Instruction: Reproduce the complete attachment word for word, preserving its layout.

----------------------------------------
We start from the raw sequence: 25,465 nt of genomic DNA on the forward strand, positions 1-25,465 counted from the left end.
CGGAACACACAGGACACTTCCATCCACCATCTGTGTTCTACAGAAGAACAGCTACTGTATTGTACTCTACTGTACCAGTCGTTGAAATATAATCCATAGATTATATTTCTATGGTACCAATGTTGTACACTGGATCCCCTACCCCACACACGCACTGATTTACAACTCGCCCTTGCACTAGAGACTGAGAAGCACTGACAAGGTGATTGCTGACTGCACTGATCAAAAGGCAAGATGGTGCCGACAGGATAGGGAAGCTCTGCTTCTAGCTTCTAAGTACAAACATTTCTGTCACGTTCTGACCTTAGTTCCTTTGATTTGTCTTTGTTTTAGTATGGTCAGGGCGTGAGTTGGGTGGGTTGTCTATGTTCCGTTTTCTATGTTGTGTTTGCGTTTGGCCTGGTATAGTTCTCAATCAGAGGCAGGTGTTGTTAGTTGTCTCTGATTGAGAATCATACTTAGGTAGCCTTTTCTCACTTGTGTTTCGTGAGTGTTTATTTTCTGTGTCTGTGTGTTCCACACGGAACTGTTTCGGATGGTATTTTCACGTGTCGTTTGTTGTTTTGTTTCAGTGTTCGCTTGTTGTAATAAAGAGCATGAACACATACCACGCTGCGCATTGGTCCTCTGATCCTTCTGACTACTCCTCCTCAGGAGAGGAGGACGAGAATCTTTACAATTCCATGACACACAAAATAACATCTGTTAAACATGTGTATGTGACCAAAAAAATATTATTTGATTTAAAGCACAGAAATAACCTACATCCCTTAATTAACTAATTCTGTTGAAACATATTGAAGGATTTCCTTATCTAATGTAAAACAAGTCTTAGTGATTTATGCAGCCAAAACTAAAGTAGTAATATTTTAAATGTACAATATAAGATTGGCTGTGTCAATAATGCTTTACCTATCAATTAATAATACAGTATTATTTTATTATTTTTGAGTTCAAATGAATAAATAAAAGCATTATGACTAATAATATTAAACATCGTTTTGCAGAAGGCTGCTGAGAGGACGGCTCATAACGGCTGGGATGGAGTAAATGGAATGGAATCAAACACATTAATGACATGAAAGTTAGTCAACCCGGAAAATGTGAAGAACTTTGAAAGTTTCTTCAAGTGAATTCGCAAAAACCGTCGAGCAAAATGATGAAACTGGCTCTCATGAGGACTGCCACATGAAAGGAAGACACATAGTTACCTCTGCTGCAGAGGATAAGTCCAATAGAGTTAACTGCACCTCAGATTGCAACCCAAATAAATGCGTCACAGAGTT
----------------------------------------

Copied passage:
We start from the raw sequence: 25,465 nt of genomic DNA on the forward strand, positions 1-25,465 counted from the left end.
CGGAACACACAGGACACTTCCATCCACCATCTGTGTTCTACAGAAGAACAGCTACTGTATTGTACTCTACTGTACCAGTCGTTGAAATATAATCCATAGATTATATTTCTATGGTACCAATGTTGTACACTGGATCCCCTACCCCACACACGCACTGATTTACAACTCGCCCTTGCACTAGAGACTGAGAAGCACTGACAAGGTGATTGCTGACTGCACTGATCAAAAGGCAAGATGGTGCCGACAGGATAGGGAAGCTCTGCTTCTAGCTTCTAAGTACAAACATTTCTGTCACGTTCTGACCTTAGTTCCTTTGATTTGTCTTTGTTTTAGTATGGTCAGGGCGTGAGTTGGGTGGGTTGTCTATGTTCCGTTTTCTATGTTGTGTTTGCGTTTGGCCTGGTATAGTTCTCAATCAGAGGCAGGTGTTGTTAGTTGTCTCTGATTGAGAATCATACTTAGGTAGCCTTTTCTCACTTGTGTTTCGTGAGTGTTTATTTTCTGTGTCTGTGTGTTCCACACGGAACTGTTTCGGATGGTATTTTCACGTGTCGTTTGTTGTTTTGTTTCAGTGTTCGCTTGTTGTAATAAAGAGCATGAACACATACCACGCTGCGCATTGGTCCTCTGATCCTTCTGACTACTCCTCCTCAGGAGAGGAGGACGAGAATCTTTACAATTCCATGACACACAAAATAACATCTGTTAAACATGTGTATGTGACCAAAAAAATATTATTTGATTTAAAGCACAGAAATAACCTACATCCCTTAATTAACTAATTCTGTTGAAACATATTGAAGGATTTCCTTATCTAATGTAAAACAAGTCTTAGTGATTTATGCAGCCAAAACTAAAGTAGTAATATTTTAAATGTACAATATAAGATTGGCTGTGTCAATAATGCTTTACCTATCAATTAATAATACAGTATTATTTTATTATTTTTGAGTTCAAATGAATAAATAAAAGCATTATGACTAATAATATTAAACATCGTTTTGCAGAAGGCTGCTGAGAGGACGGCTCATAACGGCTGGGATGGAGTAAATGGAATGGAATCAAACACATTAATGACATGAAAGTTAGTCAACCCGGAAAATGTGAAGAACTTTGAAAGTTTCTTCAAGTGAATTCGCAAAAACCGTCGAGCAAAATGATGAAACTGGCTCTCATGAGGACTGCCACATGAAAGGAAGACACATAGTTACCTCTGCTGCAGAGGATAAGTCCAATAGAGTTAACTGCACCTCAGATTGCAACCCAAATAAATGCGTCACAGAGTT